where and are parameters of the resonator transfer function
Note that Q is defined in the context of continuous-time resonators, so the transfer function is the Laplace transform (instead of the z transform) of the continuous (instead of discrete-time) impulse-response . An introduction to Laplace-transform analysis appears in Appendix D. The parameter is called the damping constant (or ``damping factor'') of the second-order transfer function, and is called the resonant frequency [20, p. 179]. The resonant frequency coincides with the physical oscillation frequency of the resonator impulse response when the damping constant is zero. For light damping, is approximately the physical frequency of impulse-response oscillation ( times the zero-crossing rate of sinusoidal oscillation under an exponential decay). For larger damping constants, it is better to use the imaginary part of the pole location as a definition of resonance frequency (which is exact in the case of a single complex pole). (See §B.6 for a more complete discussion of resonators, in the discrete-time case.)
By the quadratic formula, the poles of the transfer function are given by
Therefore, the poles are complex only when . Since real poles do not resonate, we have for any resonator. The case is called critically damped, while is called overdamped. A resonator () is said to be underdamped, and the limiting case is simply undamped.
Relating to the notation of the previous section, in which we defined
one of the complex poles as
, we have
For resonators, coincides with the classically defined quantity [20, p. 624]
Since the imaginary parts of the complex resonator poles are , the zero-crossing rate of the resonator impulse response is crossings per second. Moreover, is very close to the peak-magnitude frequency in the resonator amplitude response. If we eliminate the negative-frequency pole, becomes exactly the peak frequency. In other words, as a measure of resonance peak frequency, only neglects the interaction of the positive- and negative-frequency resonance peaks in the frequency response, which is usually negligible except for highly damped, low-frequency resonators. For any amount of damping gives the impulse-response zero-crossing rate exactly, as is immediately seen from the derivation in the next section.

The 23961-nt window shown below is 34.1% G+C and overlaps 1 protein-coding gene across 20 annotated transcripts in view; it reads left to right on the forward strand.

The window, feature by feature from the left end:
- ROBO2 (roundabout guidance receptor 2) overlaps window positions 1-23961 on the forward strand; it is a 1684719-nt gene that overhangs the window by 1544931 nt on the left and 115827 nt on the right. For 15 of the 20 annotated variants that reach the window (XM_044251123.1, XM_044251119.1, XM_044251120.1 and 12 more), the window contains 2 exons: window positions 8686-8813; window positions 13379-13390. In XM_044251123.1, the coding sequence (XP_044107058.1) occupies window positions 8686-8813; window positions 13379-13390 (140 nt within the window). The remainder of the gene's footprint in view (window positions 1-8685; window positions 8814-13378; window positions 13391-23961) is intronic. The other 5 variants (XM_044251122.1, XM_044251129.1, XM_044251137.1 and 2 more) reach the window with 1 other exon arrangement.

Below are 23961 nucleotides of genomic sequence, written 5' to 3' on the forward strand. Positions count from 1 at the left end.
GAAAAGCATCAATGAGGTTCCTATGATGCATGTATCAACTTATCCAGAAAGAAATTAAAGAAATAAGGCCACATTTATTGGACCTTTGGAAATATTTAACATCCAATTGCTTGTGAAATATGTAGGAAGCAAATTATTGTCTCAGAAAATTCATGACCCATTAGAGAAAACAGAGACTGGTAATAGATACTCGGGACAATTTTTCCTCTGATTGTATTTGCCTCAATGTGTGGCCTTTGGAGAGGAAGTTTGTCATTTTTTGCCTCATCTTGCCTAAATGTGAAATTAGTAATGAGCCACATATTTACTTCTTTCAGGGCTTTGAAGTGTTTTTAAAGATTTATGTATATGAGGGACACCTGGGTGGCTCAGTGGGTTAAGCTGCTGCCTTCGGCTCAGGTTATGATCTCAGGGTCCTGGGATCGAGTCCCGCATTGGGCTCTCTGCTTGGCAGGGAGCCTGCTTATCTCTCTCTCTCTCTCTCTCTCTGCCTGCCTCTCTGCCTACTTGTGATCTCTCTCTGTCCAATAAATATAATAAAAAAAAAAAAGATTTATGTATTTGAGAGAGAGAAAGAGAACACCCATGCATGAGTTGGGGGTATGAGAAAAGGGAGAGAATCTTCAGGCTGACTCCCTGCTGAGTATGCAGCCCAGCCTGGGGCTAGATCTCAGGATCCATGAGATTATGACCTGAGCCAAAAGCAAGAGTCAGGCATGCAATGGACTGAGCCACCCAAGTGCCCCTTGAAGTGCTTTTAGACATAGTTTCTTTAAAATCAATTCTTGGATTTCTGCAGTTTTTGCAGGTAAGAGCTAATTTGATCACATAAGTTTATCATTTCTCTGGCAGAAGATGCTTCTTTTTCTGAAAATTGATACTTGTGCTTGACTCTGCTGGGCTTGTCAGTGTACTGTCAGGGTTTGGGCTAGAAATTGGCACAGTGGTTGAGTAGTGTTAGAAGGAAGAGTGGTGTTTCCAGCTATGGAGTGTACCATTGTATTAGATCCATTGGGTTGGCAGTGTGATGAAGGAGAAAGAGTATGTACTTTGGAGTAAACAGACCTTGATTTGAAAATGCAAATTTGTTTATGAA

Decay Time is Q Periods
Another well known rule of thumb is that the of a resonator is the number of ``periods'' under the exponential decay of its impulse response. More precisely, we will show that, for , the impulse response decays by the factor in cycles, which is about 96 percent decay, or -27 dB.
The impulse response corresponding to Eq.(E.8) is found by inverting the Laplace transform of the transfer function . Since it is only second order, the solution can be found in many tables of Laplace transforms. Alternatively, we can break it up into a sum of first-order terms which are invertible by inspection (possibly after rederiving the Laplace transform of an exponential decay, which is very simple). Thus we perform the partial fraction expansion of Eq.(E.8) to obtain
as the respective residues of the poles .
The impulse response is thus
Assuming a resonator, , we have , where (using notation of the preceding section), and the impulse response reduces to
Yet another meaning for is as follows [20, p. 326]
Proof. The total stored energy at time is equal to the total energy of the remaining response. After an impulse at time 0, the stored energy in a second-order resonator is
Assuming as before, so that
Analog Allpass Filters
Relating Pole Radius to Bandwidth